The Herlitz Grave Plaque Dedicationby John Noack
The Dedication of the Memorial Plaque for Pastor Hermann Herlitz was held at 1pm on 29 May 2011 in the Lutheran Section of the Melbourne General Cemetery at Carlton. Hans Schroeder as the Master of Ceremonies, welcomed special guests and all participants, which included members and supporters of the Friends of Lutheran Archives in Victoria, the Wendish Heritage Society Australia, the Friends of Westgarthtown, the Trinity Historical Society or AKi and other like-minded groups to the Dedication Ceremony and Pastor Matthias Kunze opened the Dedication
Ceremony with the reading of Psalm 110.
The History behind the Restoration of the Herlitz grave
Peter Rechner, the Chairman of “Trinity Historical Society”, which in German is “Arbeitskreis fuer Kirchengeschichte” and its abbreviation is AKi, then presented the following talk on the background to the grave restoration:
“In 1997 AKi was already working towards the 150th anniversary celebrations of Trinity congregation in 2003. The group was disturbed by the discrepancy between the significance of Pastor Herlitz for our congregation and the desolate state of his memorial. This shared the neglected fate of many of the memorials you see around you. The memorial had sunk somewhat, the stone was discoloured, the stone plaque had fallen and split into three pieces, the wrought iron fence was rusty and bent and the gate wouldn’t close.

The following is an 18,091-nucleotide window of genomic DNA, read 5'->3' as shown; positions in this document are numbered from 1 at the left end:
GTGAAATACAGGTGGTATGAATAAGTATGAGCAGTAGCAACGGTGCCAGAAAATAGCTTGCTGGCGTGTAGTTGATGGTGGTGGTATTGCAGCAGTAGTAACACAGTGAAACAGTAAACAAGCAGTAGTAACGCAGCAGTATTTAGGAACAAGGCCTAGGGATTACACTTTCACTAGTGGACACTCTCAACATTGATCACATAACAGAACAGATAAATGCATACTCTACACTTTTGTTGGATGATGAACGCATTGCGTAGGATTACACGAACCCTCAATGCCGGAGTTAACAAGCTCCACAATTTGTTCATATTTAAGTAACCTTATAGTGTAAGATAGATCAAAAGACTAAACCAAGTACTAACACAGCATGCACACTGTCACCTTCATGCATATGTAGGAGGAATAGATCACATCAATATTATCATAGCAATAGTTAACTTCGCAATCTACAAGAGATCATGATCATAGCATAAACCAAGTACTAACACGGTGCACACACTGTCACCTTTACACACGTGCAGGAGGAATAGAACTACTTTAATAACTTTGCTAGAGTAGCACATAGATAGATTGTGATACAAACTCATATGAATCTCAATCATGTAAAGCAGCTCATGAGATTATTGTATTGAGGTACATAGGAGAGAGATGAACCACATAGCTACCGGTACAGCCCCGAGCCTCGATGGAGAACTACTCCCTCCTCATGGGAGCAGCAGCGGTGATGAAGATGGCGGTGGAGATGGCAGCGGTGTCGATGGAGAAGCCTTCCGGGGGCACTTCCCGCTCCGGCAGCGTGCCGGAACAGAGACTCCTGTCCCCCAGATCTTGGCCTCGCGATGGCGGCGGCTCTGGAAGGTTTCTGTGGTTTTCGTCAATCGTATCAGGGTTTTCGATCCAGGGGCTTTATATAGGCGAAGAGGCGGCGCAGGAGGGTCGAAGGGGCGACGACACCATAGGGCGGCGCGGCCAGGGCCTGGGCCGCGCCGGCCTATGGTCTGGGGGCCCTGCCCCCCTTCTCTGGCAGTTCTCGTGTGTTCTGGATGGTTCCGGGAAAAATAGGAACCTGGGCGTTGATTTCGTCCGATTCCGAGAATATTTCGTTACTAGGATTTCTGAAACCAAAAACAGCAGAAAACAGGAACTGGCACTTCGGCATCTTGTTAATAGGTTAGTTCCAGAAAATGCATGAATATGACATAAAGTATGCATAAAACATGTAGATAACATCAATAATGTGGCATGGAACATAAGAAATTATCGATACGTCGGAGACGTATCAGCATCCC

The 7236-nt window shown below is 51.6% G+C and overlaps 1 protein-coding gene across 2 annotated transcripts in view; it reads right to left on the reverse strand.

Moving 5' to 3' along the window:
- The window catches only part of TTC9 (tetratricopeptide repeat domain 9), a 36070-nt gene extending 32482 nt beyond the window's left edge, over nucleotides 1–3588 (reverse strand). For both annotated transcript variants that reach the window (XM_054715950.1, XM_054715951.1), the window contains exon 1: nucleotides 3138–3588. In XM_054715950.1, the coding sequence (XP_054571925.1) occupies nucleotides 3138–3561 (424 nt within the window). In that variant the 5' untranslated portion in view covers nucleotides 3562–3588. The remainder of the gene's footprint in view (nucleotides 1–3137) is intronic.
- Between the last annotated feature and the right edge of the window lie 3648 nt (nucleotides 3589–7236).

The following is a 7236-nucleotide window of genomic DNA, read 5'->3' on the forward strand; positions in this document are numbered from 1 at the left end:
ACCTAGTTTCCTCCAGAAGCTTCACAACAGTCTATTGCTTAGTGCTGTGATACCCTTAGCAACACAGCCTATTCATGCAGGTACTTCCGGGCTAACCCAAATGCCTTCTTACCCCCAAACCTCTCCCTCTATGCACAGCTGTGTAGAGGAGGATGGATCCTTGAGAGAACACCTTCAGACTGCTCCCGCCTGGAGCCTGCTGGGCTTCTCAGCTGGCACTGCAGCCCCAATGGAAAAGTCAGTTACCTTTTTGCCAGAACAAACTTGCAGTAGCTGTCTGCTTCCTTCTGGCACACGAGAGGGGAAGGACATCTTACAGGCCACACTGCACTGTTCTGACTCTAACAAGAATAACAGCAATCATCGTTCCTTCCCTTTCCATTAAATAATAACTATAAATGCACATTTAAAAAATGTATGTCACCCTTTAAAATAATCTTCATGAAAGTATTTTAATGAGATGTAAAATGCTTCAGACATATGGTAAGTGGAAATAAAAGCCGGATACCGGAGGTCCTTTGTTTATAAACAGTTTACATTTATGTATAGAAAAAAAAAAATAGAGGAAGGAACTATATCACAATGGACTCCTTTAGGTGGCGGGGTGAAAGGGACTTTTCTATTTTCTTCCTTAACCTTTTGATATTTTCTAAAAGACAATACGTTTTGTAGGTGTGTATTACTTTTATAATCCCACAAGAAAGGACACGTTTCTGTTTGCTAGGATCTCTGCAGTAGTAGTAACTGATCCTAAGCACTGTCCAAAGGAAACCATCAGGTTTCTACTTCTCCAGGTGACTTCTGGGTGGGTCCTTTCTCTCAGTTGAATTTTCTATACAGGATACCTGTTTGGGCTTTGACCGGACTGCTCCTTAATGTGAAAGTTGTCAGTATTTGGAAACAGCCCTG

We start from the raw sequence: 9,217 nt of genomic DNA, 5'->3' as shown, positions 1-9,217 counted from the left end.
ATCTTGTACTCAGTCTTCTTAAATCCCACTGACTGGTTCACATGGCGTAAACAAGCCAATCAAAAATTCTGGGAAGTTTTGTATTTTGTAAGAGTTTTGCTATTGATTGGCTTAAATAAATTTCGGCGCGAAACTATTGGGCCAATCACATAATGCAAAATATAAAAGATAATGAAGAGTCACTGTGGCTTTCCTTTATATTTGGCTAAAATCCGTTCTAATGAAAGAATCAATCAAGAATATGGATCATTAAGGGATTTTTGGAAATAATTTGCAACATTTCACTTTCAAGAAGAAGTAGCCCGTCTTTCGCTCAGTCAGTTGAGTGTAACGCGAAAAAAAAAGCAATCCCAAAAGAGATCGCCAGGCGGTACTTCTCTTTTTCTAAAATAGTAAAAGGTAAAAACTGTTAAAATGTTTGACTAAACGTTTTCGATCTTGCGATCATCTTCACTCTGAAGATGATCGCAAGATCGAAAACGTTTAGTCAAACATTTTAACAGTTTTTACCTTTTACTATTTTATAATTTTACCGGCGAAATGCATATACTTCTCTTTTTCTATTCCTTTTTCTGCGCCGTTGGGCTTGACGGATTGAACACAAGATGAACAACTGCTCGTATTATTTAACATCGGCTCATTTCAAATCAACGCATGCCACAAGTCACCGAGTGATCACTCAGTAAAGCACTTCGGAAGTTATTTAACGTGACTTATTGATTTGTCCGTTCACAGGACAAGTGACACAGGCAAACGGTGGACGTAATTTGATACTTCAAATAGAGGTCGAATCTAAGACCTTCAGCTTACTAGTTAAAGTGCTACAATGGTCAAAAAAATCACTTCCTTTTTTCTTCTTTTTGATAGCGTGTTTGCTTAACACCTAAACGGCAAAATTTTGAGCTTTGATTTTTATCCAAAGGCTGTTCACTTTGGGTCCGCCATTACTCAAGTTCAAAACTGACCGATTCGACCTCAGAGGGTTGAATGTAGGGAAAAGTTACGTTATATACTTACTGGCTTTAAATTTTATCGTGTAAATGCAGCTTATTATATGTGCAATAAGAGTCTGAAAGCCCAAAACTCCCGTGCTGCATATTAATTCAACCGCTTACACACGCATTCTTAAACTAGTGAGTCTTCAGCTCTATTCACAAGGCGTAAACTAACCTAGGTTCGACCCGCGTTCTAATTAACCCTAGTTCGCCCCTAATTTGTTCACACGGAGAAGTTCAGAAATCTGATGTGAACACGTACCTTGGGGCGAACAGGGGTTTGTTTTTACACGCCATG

AKi decided to make the restoration of Pastor Herlitz’s grave one of its projects. There are a number of names to mention in relation to the restoration. In 1999 Herbert Mees, AKi chairman, approached Dr Celestina Sagazio, National Trust historian with a special interest in cemeteries and famous for her full-moon tours of the Melbourne General Cemetery. Dr Sagazio offered the assistance of the Trust and directed us to Helen Lardner, conservation architect, who gave us a detailed report on the sympathetic restoration of the monument. A quote was obtained, but it proved financially impossible at the time to pursue the project.
In 2009, however, the church committee approved the project. We are grateful to the committee for their support. Herbert Mees and Dieter Steiniger were AKi members especially involved with the project. In particular, Dieter Steiniger devoted a lot of time and effort to co-ordinating the project. A quote from the firm Cathedral Stone, recommended by the National Trust, was accepted and the work carried out last year under the direction of Jamie McAuley to effect the excellent results you see here today.